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Practicum Examination: MA student Jessica Ford

Fri. Dec. 6 10:00 AM - Fri. Dec. 6 12:00 PM
Contact: Dylan Armitage
Location: Room 1RC028

Jessica Ford - MA in Indigenous Governance

The Yiriman Project - Land-based Healing as a Protective Factor in the Prevention of Indigenous Youth Suicide

Indigenous child and youth suicide have reached alarmingly high levels across the country of Australia, with the Western and Northern regions having the highest rates of Indigenous child and youth suicide in the country.1 Australia’s overall national figure for suicide is 11 per 100,000 people. However, for Aboriginal and Torres Strait Islander peoples, the figure is 91 suicides per 100,000 people between the ages of 25 to 29 years, 75 suicides per 100,000 people between the ages of 20 to 24 years, and 44 suicides per 100,000 people for children ages 15 to 19 years. “The majority of Aboriginal and Torres Strait Islander suicides occur before the ages of thirty-five,” states the University of Western Australia,    “…and have a detrimental impact on families and communities.” One of the communities impacted by Indigenous youth suicide includes Fitzroy Crossing, a town with a population of just under 1,300 people in the Kimberly region of Western Australia. Fitzroy Crossing is home to the Yiriman Project, a community’s response to the crisis of Indigenous youth suicide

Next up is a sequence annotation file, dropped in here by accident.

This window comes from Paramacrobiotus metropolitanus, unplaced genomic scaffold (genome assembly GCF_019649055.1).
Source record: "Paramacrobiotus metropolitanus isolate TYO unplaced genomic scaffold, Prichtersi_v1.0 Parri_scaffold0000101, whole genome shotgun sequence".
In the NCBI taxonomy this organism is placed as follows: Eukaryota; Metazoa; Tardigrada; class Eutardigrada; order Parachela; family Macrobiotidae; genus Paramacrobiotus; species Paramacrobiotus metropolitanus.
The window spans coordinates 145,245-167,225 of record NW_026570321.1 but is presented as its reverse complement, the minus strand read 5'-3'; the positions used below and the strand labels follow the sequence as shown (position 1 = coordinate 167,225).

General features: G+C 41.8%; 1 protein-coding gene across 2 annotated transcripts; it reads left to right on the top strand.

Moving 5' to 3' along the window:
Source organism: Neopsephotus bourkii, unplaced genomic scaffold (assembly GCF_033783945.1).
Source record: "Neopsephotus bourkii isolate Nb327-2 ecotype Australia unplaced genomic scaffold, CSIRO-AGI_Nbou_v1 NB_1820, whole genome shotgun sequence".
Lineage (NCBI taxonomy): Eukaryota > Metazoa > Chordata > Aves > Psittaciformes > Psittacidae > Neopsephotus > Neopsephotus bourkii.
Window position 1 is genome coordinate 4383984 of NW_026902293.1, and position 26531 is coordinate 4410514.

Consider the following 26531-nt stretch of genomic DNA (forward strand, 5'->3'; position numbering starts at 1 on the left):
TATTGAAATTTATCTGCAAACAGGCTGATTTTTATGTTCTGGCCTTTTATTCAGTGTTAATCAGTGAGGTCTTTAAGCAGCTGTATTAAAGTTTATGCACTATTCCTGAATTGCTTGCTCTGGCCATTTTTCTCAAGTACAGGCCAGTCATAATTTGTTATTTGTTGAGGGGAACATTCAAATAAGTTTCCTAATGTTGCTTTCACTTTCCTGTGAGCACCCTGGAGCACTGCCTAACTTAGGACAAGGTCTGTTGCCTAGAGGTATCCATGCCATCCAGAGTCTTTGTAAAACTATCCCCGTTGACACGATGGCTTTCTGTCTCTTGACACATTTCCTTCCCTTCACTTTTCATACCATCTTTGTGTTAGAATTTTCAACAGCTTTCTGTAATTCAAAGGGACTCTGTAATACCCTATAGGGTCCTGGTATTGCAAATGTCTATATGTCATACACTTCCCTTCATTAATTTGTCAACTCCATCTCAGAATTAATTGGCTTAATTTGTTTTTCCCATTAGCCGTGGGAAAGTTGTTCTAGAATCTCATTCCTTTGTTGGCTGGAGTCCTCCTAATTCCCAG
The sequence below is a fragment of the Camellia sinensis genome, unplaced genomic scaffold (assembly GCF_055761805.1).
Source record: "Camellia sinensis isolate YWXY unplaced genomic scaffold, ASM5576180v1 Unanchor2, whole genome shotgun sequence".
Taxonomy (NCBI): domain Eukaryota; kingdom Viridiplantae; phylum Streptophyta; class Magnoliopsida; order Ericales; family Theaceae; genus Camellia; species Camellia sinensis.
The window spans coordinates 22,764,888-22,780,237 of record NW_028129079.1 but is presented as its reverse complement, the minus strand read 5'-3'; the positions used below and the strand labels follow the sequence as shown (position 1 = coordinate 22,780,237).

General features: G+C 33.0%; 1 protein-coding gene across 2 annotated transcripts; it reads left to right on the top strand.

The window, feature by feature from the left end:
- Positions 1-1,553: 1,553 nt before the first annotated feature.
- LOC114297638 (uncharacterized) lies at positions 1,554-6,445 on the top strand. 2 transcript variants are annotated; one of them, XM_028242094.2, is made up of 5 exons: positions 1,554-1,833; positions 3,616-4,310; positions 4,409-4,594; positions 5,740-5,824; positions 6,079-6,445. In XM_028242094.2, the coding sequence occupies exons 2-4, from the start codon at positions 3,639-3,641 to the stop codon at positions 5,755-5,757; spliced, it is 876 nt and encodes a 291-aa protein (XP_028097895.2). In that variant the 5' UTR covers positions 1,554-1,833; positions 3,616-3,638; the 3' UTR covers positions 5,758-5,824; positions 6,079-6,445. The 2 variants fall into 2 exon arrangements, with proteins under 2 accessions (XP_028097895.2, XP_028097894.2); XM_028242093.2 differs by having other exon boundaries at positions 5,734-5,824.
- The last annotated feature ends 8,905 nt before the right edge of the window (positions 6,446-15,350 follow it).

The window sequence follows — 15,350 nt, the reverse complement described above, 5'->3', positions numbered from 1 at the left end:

As a Master of Arts in Indigenous Governance student, I am dedicated to practising decolonizing methodologies, approaches and perspectives. What interested me in the Yiriman Project was its integration of traditional knowledge systems and indigenization. In the book, Methodology of the Oppressed, author Cheval Sandoval refers to a coalition consciousness. This approach aims to unite those who have been subjugated by colonial rule to work together towards social change. The Yiriman Project is a continuously changing structure, directed, designed and delivered by individuals from four language groups in the area. The project is supported by the Kimberley Aboriginal Land and Culture Centre (KALACC) which, allows for partnerships, funding opportunities, education and awareness for all peoples in the Kimberley region. With the support of KALACC, the Yiriman Project combats universalized knowledge through exercising and representing Indigenous governance models for both Indigenous peoples as well as non-Indigenous peoples. The existence of the Yiriman Project allows for collaborations across multiple cultures while working to critique the dominant Euro-Western paradigms and allow for Indigenous knowledge systems to inform research methodologies and nurture a Third-Space. The Third-Space methodology recognizes the fallacy of amalgamating the perspectives and experiences of Indigenous cultures and promotes the inclusiveness of the voices of the subgroups within these Indigenous cultures. The Yiriman Project demonstrates this Third-Space methodology, as it is the voices of the people living in the most remote communities in the Kimberley region.